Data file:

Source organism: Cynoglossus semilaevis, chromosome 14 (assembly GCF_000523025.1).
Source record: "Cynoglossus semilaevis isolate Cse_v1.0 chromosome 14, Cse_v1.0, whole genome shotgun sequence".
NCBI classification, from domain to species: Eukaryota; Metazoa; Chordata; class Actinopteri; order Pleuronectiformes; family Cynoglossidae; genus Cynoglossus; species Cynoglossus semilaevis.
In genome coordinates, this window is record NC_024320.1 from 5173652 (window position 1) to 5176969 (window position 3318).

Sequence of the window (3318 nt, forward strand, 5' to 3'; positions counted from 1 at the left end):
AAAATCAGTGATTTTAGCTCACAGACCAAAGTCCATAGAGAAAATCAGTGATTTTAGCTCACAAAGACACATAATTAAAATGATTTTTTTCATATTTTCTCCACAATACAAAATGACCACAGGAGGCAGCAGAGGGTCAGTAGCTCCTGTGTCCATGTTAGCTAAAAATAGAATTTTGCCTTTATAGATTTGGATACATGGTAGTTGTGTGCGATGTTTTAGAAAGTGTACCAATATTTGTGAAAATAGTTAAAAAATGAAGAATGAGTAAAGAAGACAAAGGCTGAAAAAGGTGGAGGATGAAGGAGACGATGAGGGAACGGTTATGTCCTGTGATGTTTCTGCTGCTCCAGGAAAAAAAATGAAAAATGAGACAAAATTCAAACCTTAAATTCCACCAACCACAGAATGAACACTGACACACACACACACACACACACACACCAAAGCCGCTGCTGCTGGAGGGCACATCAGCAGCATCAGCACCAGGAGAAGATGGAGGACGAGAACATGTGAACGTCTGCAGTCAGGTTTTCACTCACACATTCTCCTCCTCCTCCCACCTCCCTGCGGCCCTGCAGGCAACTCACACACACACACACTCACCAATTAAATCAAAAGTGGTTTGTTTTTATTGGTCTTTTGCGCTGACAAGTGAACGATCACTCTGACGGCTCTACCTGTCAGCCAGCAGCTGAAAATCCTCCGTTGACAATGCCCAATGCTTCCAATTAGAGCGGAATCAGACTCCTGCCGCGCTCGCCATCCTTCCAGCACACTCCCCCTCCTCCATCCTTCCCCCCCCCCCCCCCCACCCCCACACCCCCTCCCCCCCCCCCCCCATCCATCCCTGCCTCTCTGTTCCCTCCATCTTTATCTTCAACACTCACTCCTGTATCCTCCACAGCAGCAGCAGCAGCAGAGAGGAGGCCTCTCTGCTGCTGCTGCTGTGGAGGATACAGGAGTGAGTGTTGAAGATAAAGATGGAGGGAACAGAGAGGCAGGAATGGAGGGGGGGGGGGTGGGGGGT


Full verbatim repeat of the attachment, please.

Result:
Source organism: Cynoglossus semilaevis, chromosome 14 (assembly GCF_000523025.1).
Source record: "Cynoglossus semilaevis isolate Cse_v1.0 chromosome 14, Cse_v1.0, whole genome shotgun sequence".
NCBI classification, from domain to species: Eukaryota; Metazoa; Chordata; class Actinopteri; order Pleuronectiformes; family Cynoglossidae; genus Cynoglossus; species Cynoglossus semilaevis.
In genome coordinates, this window is record NC_024320.1 from 5173652 (window position 1) to 5176969 (window position 3318).

Sequence of the window (3318 nt, forward strand, 5' to 3'; positions counted from 1 at the left end):
AAAATCAGTGATTTTAGCTCACAGACCAAAGTCCATAGAGAAAATCAGTGATTTTAGCTCACAAAGACACATAATTAAAATGATTTTTTTCATATTTTCTCCACAATACAAAATGACCACAGGAGGCAGCAGAGGGTCAGTAGCTCCTGTGTCCATGTTAGCTAAAAATAGAATTTTGCCTTTATAGATTTGGATACATGGTAGTTGTGTGCGATGTTTTAGAAAGTGTACCAATATTTGTGAAAATAGTTAAAAAATGAAGAATGAGTAAAGAAGACAAAGGCTGAAAAAGGTGGAGGATGAAGGAGACGATGAGGGAACGGTTATGTCCTGTGATGTTTCTGCTGCTCCAGGAAAAAAAATGAAAAATGAGACAAAATTCAAACCTTAAATTCCACCAACCACAGAATGAACACTGACACACACACACACACACACACACACCAAAGCCGCTGCTGCTGGAGGGCACATCAGCAGCATCAGCACCAGGAGAAGATGGAGGACGAGAACATGTGAACGTCTGCAGTCAGGTTTTCACTCACACATTCTCCTCCTCCTCCCACCTCCCTGCGGCCCTGCAGGCAACTCACACACACACACACTCACCAATTAAATCAAAAGTGGTTTGTTTTTATTGGTCTTTTGCGCTGACAAGTGAACGATCACTCTGACGGCTCTACCTGTCAGCCAGCAGCTGAAAATCCTCCGTTGACAATGCCCAATGCTTCCAATTAGAGCGGAATCAGACTCCTGCCGCGCTCGCCATCCTTCCAGCACACTCCCCCTCCTCCATCCTTCCCCCCCCCCCCCCCCACCCCCACACCCCCTCCCCCCCCCCCCCCATCCATCCCTGCCTCTCTGTTCCCTCCATCTTTATCTTCAACACTCACTCCTGTATCCTCCACAGCAGCAGCAGCAGCAGAGAGGAGGCCTCTCTGCTGCTGCTGCTGTGGAGGATACAGGAGTGAGTGTTGAAGATAAAGATGGAGGGAACAGAGAGGCAGGAATGGAGGGGGGGGGGGTGGGGGGT